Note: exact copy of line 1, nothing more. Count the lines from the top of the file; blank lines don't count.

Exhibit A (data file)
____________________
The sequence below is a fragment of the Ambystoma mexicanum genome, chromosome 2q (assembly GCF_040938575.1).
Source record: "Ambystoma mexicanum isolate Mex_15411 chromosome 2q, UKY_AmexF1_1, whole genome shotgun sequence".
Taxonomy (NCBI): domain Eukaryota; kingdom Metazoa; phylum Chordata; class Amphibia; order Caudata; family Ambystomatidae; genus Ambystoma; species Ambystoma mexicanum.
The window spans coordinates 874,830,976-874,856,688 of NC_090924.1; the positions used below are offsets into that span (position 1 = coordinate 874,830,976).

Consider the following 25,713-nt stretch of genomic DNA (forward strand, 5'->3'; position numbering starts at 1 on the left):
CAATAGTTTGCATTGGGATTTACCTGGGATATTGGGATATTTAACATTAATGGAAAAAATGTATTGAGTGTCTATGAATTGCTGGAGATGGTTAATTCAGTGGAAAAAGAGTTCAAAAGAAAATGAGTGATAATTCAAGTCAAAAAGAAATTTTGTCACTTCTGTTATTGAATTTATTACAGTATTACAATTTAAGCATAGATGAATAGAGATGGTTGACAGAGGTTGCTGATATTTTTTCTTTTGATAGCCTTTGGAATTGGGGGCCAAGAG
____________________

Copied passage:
The sequence below is a fragment of the Ambystoma mexicanum genome, chromosome 2q (assembly GCF_040938575.1).